Journal of Medical Physics
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Year : 2008  |  Volume : 33  |  Issue : 3  |  Page : 132-134

News and Events

Department of Radiation Oncology, King Fahad Specialist Hospital, Dammam, Saudi Arabia

Correspondence Address:
T Ganesh
Department of Radiation Oncology, King Fahad Specialist Hospital, Dammam
Saudi Arabia
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Source of Support: None, Conflict of Interest: None

PMID: 19893704

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How to cite this article:
Ganesh T. News and Events. J Med Phys 2008;33:132-4

How to cite this URL:
Ganesh T. News and Events. J Med Phys [serial online] 2008 [cited 2022 Sep 28];33:132-4. Available from:

United Kingdom: Report on incidents involving excessive dose to patients

United Kingdom has released a compilation of incidents in which a number of patients have received doses of radiation much greater than intended. The document ( gives an insight into the type of incidents that occurred in the fields of diagnostic radiology, nuclear medicine, and radiotherapy during the period from November 2006 to December 2007.

   Recent Publications of Interest from International Atomic Energy Agency (IAEA) Top

Training Materials on Radiological Protection of Patients: Cardiology

In its continued efforts to improve the radiological protection of patients, IAEA has recently added training material on Cardiology on its website The site has excellent teaching and training materials on Diagnostic and Interventional Radiology, Radiotherapy, Nuclear Medicine, and Prevention of Accidental Exposure in Radiotherapy.

Imaging in Radiotherapy

The May 2008 issue of the IAEA-Secondary Standards Dosimetry Laboratories (SSDL) Newsletter (No. 55) has an exhaustive review article on Imaging in Radiotherapy in the form of Report of a Consultants' Meeting (Vienna, October 15-19, 2007). The entire newsletter issue can be downloaded using the link

'You can't wait forever!'

"Most countries need to take this decision. You can't wait forever. We don't say nuclear power is the only solution, but it is one solution", says the project manager of the world's largest nuclear reactor about the Finland's decision to take nuclear path for tackling energy crisis. Olkiluoto 3, or simply OL3, under construction at Eurajoki in the western coast of Finland will ultimately generate 1600 MW of electricity with an Indian-designed turbine hall.

Finns have taken the extraordinary step of turning the reactor into a tourist attraction site drawing more than 20,000 visitors per annum including questioning politicians from disparate countries and curious kindergarten children. The aim is to pre-empt all apprehensions by way of giving information - lots of it, simply and clearly put!

The Finnish parliament voted to build OL3 in 2002, in a decision seen as revolutionary in a Europe that had built no new nuclear plants since the 1986 Chernobyl accident and where opposition to nuclear power has traditionally been fierce. But OL3's strict counter-terrorism safety features - post-9/11, a plane could be crashed into it but the reactor will not leak - and calm agreement on nuclear waste disposal appear to be winning European hearts and minds. The reactor OL3 will be ready in 2011.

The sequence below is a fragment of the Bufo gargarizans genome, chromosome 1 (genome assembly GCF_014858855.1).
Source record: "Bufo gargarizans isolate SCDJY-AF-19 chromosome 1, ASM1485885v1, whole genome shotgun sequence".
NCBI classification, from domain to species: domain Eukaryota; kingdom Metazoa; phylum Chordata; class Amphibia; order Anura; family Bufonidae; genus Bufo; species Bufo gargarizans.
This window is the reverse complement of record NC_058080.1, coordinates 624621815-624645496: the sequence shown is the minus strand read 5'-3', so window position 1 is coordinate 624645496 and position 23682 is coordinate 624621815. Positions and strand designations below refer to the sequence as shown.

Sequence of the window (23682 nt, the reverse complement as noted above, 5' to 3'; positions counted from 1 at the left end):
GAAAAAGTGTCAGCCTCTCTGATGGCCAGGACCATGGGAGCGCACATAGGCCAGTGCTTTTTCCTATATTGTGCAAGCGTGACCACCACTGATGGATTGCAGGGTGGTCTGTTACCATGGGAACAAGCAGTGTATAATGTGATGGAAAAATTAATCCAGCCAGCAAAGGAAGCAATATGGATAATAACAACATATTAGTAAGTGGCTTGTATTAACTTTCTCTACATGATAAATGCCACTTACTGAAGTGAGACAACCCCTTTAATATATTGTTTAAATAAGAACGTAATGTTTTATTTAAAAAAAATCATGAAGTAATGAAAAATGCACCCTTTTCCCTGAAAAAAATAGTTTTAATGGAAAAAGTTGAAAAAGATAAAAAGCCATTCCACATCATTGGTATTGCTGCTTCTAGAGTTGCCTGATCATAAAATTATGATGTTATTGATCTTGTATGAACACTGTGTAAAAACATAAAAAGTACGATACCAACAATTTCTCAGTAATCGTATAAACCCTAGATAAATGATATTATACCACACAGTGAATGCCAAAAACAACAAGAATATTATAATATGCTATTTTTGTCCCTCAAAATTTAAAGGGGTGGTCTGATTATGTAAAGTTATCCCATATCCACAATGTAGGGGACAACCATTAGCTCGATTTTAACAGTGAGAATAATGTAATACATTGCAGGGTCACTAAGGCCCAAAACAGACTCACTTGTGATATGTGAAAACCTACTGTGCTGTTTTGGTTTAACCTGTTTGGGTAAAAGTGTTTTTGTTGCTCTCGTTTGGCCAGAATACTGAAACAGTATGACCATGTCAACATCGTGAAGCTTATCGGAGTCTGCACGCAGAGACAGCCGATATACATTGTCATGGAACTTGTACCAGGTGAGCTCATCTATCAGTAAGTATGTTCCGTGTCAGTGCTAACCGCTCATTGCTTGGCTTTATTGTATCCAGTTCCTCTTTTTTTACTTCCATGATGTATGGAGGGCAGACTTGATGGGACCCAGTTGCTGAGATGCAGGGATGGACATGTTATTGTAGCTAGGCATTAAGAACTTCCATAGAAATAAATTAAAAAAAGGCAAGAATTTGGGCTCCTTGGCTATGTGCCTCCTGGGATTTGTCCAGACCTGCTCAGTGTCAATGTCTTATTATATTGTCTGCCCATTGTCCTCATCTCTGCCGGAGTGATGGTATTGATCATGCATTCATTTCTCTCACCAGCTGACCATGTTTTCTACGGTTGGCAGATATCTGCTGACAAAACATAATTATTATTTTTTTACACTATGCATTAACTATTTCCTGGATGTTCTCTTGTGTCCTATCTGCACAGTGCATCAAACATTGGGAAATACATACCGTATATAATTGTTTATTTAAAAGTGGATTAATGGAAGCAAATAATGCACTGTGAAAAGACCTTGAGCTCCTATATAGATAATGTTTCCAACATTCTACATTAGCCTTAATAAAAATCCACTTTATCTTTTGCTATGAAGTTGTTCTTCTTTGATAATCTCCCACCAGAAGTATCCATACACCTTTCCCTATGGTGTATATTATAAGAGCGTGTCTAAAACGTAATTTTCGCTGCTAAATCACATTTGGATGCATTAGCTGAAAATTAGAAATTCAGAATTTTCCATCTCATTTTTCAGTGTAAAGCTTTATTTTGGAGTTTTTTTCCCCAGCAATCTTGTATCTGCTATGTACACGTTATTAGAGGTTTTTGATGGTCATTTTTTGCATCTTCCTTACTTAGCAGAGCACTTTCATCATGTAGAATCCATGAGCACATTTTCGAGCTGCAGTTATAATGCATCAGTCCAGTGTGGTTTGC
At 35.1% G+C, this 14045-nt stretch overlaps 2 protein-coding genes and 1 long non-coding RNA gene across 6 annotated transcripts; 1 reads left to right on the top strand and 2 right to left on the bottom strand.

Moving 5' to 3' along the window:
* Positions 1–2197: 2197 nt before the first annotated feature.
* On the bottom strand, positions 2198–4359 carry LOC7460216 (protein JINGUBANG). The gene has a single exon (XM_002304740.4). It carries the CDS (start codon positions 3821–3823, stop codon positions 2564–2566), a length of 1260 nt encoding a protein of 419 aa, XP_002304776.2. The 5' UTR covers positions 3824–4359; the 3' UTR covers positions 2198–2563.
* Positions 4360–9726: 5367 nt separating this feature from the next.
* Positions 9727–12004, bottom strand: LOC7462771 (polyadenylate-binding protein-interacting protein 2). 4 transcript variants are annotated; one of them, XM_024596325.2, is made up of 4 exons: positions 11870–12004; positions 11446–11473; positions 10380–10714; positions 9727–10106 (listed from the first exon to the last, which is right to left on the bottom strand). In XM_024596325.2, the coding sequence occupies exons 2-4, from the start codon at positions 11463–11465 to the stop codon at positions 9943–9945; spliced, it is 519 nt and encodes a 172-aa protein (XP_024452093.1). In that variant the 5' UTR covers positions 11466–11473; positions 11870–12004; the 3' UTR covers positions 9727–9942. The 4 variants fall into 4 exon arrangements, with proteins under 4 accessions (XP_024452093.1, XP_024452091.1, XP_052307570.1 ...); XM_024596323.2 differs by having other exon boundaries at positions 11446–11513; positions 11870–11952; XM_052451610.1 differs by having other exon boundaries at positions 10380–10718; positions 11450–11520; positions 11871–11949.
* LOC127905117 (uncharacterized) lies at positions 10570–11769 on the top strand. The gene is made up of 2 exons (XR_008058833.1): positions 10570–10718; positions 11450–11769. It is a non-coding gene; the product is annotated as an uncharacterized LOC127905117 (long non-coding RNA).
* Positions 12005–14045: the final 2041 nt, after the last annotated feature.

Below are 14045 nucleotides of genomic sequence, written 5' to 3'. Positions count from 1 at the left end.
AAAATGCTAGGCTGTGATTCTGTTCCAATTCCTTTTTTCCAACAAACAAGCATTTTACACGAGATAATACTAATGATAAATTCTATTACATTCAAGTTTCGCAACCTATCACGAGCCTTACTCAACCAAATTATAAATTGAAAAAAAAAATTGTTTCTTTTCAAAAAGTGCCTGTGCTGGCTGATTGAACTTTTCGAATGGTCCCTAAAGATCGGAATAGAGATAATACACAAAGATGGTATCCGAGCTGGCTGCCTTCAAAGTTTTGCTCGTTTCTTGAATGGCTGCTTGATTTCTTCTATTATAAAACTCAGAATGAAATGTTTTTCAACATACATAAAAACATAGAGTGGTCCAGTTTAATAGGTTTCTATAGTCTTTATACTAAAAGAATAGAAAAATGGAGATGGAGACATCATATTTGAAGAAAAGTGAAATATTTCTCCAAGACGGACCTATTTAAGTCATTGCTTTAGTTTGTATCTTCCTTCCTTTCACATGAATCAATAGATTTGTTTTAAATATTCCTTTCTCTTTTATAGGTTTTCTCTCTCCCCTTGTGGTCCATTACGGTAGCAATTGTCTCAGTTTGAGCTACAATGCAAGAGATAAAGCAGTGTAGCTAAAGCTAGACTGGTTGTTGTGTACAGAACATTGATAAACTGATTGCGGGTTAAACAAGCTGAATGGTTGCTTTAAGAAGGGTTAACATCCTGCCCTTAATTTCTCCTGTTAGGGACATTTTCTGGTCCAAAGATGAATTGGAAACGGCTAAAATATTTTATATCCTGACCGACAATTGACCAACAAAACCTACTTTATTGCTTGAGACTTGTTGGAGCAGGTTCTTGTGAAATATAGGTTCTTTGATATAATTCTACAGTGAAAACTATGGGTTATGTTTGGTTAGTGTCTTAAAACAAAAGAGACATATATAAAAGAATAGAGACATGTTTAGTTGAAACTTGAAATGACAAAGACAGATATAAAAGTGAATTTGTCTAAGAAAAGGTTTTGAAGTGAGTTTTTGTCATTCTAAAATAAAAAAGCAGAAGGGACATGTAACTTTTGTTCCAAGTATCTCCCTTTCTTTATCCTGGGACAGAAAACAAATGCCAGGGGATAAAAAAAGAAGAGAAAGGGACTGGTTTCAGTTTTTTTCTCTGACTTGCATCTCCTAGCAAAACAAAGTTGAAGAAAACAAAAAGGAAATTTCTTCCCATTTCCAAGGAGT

From the Times of India dated June 12, 2008

China Earthquake Buried Many Radiation Sources

The May 12, 2008, earthquake in the Sichuan province of China that measured 8.0 on Richter scale and killed nearly 75,000 people had yet another casualty in the form of buried radioactive sources. According to state-run Xinhua news agency, about 50 sources have been buried in the debris of earthquake and nearly 35 of them have been 'secured' back. The news service did not elaborate on any potential threat to the public and did not provide details on what the radioactive materials were or where exactly they were found. It said only that "nuclear facilities and radioactive sources for civilian purposes have been confirmed safe and controllable." A French nuclear expert said the radioactive sources likely came from materials used in hospitals, factories, or in research-not for weapons.

From National Geographic News dated May 30, 2008

MRI technique to catch cancer early

Researchers at the Kevin Brindle of the University of Cambridge have developed a new imaging technique that can help detecting cancer early. The noninvasive method uses magnetic resonance imaging to measure changes in pH - or acidity - in tissue that is often the hallmark of cancer and other conditions such as heart disease and strokes.

Tumors are more acidic and measuring the pH levels in tissues can help to differentiate between cancerous tissue and normal tissue. The researchers injected mice with a tagged form of bicarbonate - an alkali more commonly seen in baking soda - that occurs naturally in the body and balances acidity. They used MRI to see how much of the tagged bicarbonate was converted into carbon dioxide within the tumor. The researchers measured pH levels using an emerging technique called dynamic nuclear polarization that boosts MRI sensitivity more than 10,000 times.

The method involves cooling down molecules to near absolute zero and then warming them up quickly - a process that keeps them polarized and easier to detect as an image.

From the Times of India dated May 30, 2008

New Publication from NCRP: NCRP Report No. 157, Radiation Protection in Educational Institutions

The purpose of NCRP Report No. 157, Radiation Protection in Educational Institutions, is to provide guidance for the safe use of ionizing- and nonionizing-radiationsources in educational institutions, including both teaching and research activities. To take advantage of the benefits of using radiation sources, it is necessary to provide radiation safety controls commensurate with the potential hazard. Since the sources of radiation used in many educational institutions usually produce only low radiation levels, the potential hazard to faculty, staff, and students is usually correspondingly low when simple basic precautions are followed.